So, the time has come to take the layers of clothes off and just enjoy the winter!

Frugality will be key to your success– building more from less, ensuring quality at less cost, and deeper depth of talent and ideas will be valued. Profitability, and not unviable growth at any cost, will be the mantra to success.

Raising cash will be more difficult with reduced options, and valuations will be impacted– but then, who said it was ever easy anyway! Take another layer off- that of taking no for an answer.

I would tell people to go and check out the course on cold calling– how to pitch to anyone, even when you believe no one is really interested. You will be forced to think of more innovative ways to raise their curiosity, become a better storyteller, and build a deeper association with possible investors.

When the time comes to start investing again, which will not be too long in my opinion (with all the money sitting in funds, the deployment has to begin some day!), who will investors think of? The ones that diligently kept telling their story, improving their pitch and product, focusing on profitability, and proving to everyone that they were in it for the long haul, and one winter is not going to drive them away.

Be prepared though- it will be twice as hard and half as productive. But the trudge to build a successful startup was never for the faint of heart any way. So, however counterintuitive it may sound, take off your load of clothes, as this winter tries to set in. The lighter, the better- you will find it easier to prepare for the coming spring with a great, new look, and swanky company that everyone will want to be a part of!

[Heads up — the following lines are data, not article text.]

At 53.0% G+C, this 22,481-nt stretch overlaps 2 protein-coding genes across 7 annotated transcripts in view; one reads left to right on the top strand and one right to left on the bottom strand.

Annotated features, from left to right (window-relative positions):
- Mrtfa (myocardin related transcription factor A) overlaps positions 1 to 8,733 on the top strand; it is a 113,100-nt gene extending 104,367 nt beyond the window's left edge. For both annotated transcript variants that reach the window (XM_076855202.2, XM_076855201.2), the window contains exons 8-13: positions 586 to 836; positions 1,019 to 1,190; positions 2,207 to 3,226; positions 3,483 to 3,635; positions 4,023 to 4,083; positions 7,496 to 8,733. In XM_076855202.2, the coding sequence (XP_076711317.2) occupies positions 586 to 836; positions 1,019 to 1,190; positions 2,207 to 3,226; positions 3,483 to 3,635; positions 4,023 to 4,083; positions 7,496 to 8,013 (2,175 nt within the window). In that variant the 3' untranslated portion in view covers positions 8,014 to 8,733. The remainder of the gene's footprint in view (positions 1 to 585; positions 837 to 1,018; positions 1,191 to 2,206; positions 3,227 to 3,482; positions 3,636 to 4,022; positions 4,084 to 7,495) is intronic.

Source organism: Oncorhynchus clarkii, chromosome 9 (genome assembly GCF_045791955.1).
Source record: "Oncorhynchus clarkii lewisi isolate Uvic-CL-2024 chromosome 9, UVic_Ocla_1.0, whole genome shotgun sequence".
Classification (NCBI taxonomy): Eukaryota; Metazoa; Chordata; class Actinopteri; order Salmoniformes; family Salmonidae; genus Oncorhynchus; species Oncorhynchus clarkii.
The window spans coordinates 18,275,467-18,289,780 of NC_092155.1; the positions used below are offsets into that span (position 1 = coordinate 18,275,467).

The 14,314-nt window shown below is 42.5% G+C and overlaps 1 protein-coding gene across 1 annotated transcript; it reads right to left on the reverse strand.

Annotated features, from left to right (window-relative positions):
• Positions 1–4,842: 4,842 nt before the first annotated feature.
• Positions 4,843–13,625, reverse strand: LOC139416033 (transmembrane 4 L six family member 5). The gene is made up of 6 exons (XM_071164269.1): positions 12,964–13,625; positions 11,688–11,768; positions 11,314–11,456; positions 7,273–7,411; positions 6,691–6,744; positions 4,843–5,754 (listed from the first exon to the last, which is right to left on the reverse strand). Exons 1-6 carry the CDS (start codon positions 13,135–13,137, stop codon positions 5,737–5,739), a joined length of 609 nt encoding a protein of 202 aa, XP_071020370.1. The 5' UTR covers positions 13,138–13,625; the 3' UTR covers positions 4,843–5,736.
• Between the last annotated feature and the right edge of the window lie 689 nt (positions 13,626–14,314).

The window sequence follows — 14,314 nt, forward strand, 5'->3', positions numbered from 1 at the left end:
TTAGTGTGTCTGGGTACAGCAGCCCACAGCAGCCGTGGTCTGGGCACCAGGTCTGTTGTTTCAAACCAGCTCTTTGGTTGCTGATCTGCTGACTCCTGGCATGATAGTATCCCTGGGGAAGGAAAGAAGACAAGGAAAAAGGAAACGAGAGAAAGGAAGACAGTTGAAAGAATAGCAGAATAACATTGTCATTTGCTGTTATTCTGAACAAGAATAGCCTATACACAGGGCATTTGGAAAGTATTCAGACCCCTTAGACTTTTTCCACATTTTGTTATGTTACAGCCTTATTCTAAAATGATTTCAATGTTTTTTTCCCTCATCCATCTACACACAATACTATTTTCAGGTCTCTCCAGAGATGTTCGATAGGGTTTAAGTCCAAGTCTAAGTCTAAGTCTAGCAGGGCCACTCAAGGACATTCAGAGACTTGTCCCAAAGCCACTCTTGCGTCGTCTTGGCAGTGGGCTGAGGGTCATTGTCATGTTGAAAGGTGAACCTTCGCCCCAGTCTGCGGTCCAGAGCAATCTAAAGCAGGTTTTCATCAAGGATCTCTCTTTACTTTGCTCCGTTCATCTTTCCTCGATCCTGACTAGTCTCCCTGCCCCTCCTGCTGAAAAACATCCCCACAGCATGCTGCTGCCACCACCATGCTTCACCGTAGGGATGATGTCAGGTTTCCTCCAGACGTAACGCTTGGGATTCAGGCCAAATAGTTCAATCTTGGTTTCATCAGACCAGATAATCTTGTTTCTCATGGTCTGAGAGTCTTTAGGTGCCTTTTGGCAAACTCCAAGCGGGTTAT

After all, when the going gets tough... the tough ones just keep going!

Related: Finding Value In A Recession: Thoughts On The "Crypto Winter"

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Prashant K. Gulati (PK)

Entrepreneur and angel investor

Prashant K. Gulati (popularly known as PK) is an entrepreneur, idea accelerator, angel investor, mentor, and writer with interests in innovation, startups, entrepreneurship, technology, mobility, wireless, intelligent buildings, online media, and more.

In addition to serving on boards of several startups and community initiatives, PK is an active angel and early-stage investor with a nose for fresh ideas. He is a mentor, providing guidance and advice to founders at various levels. He has been associated with a large number of successful startups and has an active portfolio in the US, Middle East, and India.

PK has also been an influencer in the technology community in the Middle East, Silicon Valley, as well as the Indian subcontinent. He is well connected with technology leaders and influencers of the region, and he is a respected voice and a trend spotter for leading edge technological innovation.

A post-graduate with Honors in Computer Science and Management, PK has been residing in Dubai for more than 20 years.